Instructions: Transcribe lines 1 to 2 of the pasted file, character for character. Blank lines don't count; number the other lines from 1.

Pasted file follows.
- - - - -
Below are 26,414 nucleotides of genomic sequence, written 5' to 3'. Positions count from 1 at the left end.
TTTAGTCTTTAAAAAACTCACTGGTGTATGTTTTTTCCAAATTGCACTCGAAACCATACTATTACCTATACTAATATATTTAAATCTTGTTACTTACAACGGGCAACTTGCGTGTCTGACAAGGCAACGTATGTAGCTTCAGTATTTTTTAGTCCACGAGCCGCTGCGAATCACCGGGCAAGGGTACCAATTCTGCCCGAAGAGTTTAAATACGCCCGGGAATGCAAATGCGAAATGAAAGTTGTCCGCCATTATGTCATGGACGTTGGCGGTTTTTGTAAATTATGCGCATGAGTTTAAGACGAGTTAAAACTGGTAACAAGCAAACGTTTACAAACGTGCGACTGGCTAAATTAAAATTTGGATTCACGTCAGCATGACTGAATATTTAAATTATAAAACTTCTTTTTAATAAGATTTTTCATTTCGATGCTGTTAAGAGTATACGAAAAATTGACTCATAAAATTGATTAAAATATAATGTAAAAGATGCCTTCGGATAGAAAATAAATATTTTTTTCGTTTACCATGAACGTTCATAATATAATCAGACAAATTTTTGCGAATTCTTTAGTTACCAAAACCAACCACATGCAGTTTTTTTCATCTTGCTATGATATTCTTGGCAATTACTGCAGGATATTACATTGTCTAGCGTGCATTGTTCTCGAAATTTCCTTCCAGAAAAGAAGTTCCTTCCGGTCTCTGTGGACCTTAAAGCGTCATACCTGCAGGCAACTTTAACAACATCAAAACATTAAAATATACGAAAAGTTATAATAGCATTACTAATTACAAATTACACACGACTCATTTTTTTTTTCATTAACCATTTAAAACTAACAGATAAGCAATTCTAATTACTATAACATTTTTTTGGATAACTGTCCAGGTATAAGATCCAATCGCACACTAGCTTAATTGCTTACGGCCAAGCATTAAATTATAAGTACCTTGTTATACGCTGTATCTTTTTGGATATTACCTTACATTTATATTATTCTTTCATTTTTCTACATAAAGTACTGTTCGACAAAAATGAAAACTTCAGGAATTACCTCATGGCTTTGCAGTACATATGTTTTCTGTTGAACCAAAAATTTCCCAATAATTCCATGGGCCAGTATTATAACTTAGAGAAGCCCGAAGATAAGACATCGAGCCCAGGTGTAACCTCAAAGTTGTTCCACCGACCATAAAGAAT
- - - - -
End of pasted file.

Below are 26,414 nucleotides of genomic sequence, written 5' to 3'. Positions count from 1 at the left end.
TTTAGTCTTTAAAAAACTCACTGGTGTATGTTTTTTCCAAATTGCACTCGAAACCATACTATTACCTATACTAATATATTTAAATCTTGTTACTTACAACGGGCAACTTGCGTGTCTGACAAGGCAACGTATGTAGCTTCAGTATTTTTTAGTCCACGAGCCGCTGCGAATCACCGGGCAAGGGTACCAATTCTGCCCGAAGAGTTTAAATACGCCCGGGAATGCAAATGCGAAATGAAAGTTGTCCGCCATTATGTCATGGACGTTGGCGGTTTTTGTAAATTATGCGCATGAGTTTAAGACGAGTTAAAACTGGTAACAAGCAAACGTTTACAAACGTGCGACTGGCTAAATTAAAATTTGGATTCACGTCAGCATGACTGAATATTTAAATTATAAAACTTCTTTTTAATAAGATTTTTCATTTCGATGCTGTTAAGAGTATACGAAAAATTGACTCATAAAATTGATTAAAATATAATGTAAAAGATGCCTTCGGATAGAAAATAAATATTTTTTTCGTTTACCATGAACGTTCATAATATAATCAGACAAATTTTTGCGAATTCTTTAGTTACCAAAACCAACCACATGCAGTTTTTTTCATCTTGCTATGATATTCTTGGCAATTACTGCAGGATATTACATTGTCTAGCGTGCATTGTTCTCGAAATTTCCTTCCAGAAAAGAAGTTCCTTCCGGTCTCTGTGGACCTTAAAGCGTCATACCTGCAGGCAACTTTAACAACATCAAAACATTAAAATATACGAAAAGTTATAATAGCATTACTAATTACAAATTACACACGACTCATTTTTTTTTTCATTAACCATTTAAAACTAACAGATAAGCAATTCTAATTACTATAACATTTTTTTGGATAACTGTCCAGGTATAAGATCCAATCGCACACTAGCTTAATTGCTTACGGCCAAGCATTAAATTATAAGTACCTTGTTATACGCTGTATCTTTTTGGATATTACCTTACATTTATATTATTCTTTCATTTTTCTACATAAAGTACTGTTCGACAAAAATGAAAACTTCAGGAATTACCTCATGGCTTTGCAGTACATATGTTTTCTGTTGAACCAAAAATTTCCCAATAATTCCATGGGCCAGTATTATAACTTAGAGAAGCCCGAAGATAAGACATCGAGCCCAGGTGTAACCTCAAAGTTGTTCCACCGACCATAAAGAAT